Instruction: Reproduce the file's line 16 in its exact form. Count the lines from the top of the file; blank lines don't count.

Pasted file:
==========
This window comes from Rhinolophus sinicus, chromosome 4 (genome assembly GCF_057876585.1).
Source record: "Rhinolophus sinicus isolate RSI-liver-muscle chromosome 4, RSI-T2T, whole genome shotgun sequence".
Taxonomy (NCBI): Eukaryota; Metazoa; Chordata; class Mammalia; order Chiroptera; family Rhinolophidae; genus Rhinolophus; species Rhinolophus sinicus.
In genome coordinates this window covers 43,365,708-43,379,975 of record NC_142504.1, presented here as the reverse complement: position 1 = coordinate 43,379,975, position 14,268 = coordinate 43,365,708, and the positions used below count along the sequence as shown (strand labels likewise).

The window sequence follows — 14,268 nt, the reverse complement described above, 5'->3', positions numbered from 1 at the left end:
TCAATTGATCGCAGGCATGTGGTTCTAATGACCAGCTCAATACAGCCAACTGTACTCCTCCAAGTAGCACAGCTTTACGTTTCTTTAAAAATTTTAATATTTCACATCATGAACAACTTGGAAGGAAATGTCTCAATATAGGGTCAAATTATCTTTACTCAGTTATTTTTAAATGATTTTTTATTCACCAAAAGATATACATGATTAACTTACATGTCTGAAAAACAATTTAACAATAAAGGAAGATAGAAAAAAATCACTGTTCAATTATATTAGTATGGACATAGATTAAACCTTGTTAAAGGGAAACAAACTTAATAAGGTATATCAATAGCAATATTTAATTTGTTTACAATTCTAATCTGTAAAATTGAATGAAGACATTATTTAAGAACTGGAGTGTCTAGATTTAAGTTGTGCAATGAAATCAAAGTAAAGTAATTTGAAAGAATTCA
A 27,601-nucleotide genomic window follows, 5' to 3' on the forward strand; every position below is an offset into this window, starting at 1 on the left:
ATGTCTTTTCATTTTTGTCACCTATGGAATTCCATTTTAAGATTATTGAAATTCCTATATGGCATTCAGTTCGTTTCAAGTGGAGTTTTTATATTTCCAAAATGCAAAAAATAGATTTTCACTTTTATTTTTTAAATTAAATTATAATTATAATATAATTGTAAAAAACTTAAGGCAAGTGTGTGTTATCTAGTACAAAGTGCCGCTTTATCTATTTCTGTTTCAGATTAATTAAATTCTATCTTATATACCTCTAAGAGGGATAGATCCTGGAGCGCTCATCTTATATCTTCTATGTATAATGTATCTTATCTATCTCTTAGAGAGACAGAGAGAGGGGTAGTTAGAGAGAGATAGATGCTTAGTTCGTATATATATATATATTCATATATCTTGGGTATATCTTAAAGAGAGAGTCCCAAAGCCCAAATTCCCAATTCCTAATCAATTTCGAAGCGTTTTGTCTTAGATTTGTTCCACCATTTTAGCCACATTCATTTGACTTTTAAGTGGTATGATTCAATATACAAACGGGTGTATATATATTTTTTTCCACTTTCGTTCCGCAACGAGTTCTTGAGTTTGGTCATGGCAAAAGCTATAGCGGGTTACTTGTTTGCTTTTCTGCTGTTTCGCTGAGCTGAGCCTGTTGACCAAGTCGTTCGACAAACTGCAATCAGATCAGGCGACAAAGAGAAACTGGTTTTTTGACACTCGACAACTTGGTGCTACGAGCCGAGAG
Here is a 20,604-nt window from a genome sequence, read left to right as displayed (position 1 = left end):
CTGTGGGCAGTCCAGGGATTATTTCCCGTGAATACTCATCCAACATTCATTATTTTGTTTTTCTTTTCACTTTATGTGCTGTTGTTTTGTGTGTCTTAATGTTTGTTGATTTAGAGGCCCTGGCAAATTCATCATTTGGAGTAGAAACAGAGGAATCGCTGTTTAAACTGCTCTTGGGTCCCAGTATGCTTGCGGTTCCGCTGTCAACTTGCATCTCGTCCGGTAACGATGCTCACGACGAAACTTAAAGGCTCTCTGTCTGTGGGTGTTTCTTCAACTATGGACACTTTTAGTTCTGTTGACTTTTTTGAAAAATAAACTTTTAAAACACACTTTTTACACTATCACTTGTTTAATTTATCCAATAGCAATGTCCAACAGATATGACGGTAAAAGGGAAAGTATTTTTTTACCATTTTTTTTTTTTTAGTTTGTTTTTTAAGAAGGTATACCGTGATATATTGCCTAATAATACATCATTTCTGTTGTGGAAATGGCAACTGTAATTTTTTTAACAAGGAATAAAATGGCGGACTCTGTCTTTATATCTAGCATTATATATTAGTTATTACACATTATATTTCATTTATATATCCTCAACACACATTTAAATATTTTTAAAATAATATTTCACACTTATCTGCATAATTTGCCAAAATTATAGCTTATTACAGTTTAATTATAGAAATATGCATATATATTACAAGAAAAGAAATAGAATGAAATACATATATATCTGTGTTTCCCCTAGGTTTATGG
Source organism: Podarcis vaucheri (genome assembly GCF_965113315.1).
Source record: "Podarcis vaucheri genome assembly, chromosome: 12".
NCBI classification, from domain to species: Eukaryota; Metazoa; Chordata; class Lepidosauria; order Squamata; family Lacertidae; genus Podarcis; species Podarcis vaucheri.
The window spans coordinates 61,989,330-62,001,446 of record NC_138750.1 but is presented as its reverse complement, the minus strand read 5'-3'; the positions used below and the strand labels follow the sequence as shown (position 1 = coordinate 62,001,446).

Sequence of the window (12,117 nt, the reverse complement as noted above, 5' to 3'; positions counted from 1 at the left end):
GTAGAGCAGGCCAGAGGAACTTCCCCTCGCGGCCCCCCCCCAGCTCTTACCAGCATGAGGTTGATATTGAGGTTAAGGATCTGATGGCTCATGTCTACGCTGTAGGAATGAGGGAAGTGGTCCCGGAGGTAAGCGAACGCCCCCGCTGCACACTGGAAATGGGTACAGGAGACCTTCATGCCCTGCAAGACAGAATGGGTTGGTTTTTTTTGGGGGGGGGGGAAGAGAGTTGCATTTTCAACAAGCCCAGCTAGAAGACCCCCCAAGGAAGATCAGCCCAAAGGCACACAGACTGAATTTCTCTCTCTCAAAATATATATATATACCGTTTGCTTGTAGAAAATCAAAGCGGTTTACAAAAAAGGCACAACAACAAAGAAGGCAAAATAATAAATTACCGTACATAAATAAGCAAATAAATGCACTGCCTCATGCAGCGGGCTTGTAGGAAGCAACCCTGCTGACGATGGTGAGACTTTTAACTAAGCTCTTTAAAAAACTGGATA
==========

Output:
GTAGAGCAGGCCAGAGGAACTTCCCCTCGCGGCCCCCCCCCAGCTCTTACCAGCATGAGGTTGATATTGAGGTTAAGGATCTGATGGCTCATGTCTACGCTGTAGGAATGAGGGAAGTGGTCCCGGAGGTAAGCGAACGCCCCCGCTGCACACTGGAAATGGGTACAGGAGACCTTCATGCCCTGCAAGACAGAATGGGTTGGTTTTTTTTGGGGGGGGGGGAAGAGAGTTGCATTTTCAACAAGCCCAGCTAGAAGACCCCCCAAGGAAGATCAGCCCAAAGGCACACAGACTGAATTTCTCTCTCTCAAAATATATATATATACCGTTTGCTTGTAGAAAATCAAAGCGGTTTACAAAAAAGGCACAACAACAAAGAAGGCAAAATAATAAATTACCGTACATAAATAAGCAAATAAATGCACTGCCTCATGCAGCGGGCTTGTAGGAAGCAACCCTGCTGACGATGGTGAGACTTTTAACTAAGCTCTTTAAAAAACTGGATA